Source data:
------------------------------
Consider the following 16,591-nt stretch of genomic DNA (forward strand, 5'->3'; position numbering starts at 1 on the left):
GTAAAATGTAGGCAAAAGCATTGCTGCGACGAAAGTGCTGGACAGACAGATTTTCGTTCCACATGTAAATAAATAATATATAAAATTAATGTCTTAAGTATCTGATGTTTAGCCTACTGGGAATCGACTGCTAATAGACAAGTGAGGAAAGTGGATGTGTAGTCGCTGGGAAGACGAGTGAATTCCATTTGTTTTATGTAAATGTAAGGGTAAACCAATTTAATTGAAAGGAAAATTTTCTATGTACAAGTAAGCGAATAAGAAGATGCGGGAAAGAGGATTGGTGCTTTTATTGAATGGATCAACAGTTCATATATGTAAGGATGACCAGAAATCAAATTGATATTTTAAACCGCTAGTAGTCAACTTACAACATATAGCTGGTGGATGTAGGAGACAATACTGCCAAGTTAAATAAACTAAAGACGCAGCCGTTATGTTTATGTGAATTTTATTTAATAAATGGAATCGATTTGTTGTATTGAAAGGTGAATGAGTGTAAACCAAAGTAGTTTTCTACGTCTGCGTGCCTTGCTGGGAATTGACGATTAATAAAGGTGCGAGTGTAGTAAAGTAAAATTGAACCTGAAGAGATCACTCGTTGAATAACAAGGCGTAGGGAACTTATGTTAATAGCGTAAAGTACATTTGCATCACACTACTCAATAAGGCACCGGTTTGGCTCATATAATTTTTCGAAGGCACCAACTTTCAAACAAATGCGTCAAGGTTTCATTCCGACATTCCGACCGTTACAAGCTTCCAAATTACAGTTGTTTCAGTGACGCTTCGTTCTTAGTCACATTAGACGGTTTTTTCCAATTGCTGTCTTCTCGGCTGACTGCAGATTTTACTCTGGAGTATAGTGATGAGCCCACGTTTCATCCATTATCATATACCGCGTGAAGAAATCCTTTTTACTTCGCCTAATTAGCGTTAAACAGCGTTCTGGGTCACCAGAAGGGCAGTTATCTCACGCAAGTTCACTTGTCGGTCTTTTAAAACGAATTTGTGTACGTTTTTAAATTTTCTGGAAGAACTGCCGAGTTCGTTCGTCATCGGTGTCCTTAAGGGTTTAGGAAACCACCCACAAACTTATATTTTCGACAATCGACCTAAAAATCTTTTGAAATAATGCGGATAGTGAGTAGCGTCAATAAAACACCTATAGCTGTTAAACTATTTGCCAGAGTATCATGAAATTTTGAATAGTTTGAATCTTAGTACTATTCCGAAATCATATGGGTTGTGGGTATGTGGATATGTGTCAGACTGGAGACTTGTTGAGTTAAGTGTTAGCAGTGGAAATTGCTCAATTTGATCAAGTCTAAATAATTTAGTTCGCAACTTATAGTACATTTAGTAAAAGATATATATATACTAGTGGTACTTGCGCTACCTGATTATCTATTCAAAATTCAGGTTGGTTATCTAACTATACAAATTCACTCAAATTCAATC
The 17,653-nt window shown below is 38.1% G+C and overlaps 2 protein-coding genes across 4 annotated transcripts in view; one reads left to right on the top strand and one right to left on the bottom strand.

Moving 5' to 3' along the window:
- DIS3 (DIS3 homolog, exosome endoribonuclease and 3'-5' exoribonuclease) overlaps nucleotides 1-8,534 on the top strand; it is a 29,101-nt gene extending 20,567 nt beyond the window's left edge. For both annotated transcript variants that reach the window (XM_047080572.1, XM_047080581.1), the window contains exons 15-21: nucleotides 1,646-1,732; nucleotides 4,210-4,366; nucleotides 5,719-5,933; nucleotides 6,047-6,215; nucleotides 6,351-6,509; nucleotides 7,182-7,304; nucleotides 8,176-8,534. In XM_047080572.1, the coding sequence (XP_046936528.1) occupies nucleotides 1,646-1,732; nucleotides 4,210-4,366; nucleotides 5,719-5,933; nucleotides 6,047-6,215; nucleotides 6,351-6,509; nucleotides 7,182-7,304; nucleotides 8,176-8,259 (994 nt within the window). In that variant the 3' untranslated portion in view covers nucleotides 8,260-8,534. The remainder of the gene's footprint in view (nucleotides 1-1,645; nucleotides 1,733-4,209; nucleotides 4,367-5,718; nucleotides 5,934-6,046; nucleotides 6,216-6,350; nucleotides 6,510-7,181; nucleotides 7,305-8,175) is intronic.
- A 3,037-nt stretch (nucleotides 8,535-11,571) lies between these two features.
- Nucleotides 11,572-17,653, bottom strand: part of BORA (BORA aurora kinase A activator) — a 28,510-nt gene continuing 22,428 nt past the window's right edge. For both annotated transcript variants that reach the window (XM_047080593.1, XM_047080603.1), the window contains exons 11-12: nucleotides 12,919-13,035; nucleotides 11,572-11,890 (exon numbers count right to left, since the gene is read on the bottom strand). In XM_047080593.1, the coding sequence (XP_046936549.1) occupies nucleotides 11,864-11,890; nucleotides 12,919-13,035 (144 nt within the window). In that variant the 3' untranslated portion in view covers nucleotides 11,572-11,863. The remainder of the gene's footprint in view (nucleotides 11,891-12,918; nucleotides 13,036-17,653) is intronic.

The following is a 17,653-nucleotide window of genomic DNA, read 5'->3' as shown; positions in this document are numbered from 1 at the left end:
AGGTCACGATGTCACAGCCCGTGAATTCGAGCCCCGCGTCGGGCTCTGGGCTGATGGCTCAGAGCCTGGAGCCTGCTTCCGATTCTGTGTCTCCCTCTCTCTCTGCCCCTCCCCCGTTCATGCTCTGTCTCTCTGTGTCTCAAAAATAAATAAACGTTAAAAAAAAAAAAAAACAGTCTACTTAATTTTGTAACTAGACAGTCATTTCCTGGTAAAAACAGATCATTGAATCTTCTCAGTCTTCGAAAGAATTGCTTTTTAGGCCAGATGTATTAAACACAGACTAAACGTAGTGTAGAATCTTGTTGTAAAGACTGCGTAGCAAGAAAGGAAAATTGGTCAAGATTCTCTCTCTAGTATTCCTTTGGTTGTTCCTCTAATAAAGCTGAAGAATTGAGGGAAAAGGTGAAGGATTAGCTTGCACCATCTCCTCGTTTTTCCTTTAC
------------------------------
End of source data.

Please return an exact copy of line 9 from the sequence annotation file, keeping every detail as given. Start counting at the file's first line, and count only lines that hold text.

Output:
AGGTCACGATGTCACAGCCCGTGAATTCGAGCCCCGCGTCGGGCTCTGGGCTGATGGCTCAGAGCCTGGAGCCTGCTTCCGATTCTGTGTCTCCCTCTCTCTCTGCCCCTCCCCCGTTCATGCTCTGTCTCTCTGTGTCTCAAAAATAAATAAACGTTAAAAAAAAAAAAAAACAGTCTACTTAATTTTGTAACTAGACAGTCATTTCCTGGTAAAAACAGATCATTGAATCTTCTCAGTCTTCGAAAGAATTGCTTTTTAGGCCAGATGTATTAAACACAGACTAAACGTAGTGTAGAATCTTGTTGTAAAGACTGCGTAGCAAGAAAGGAAAATTGGTCAAGATTCTCTCTCTAGTATTCCTTTGGTTGTTCCTCTAATAAAGCTGAAGAATTGAGGGAAAAGGTGAAGGATTAGCTTGCACCATCTCCTCGTTTTTCCTTTAC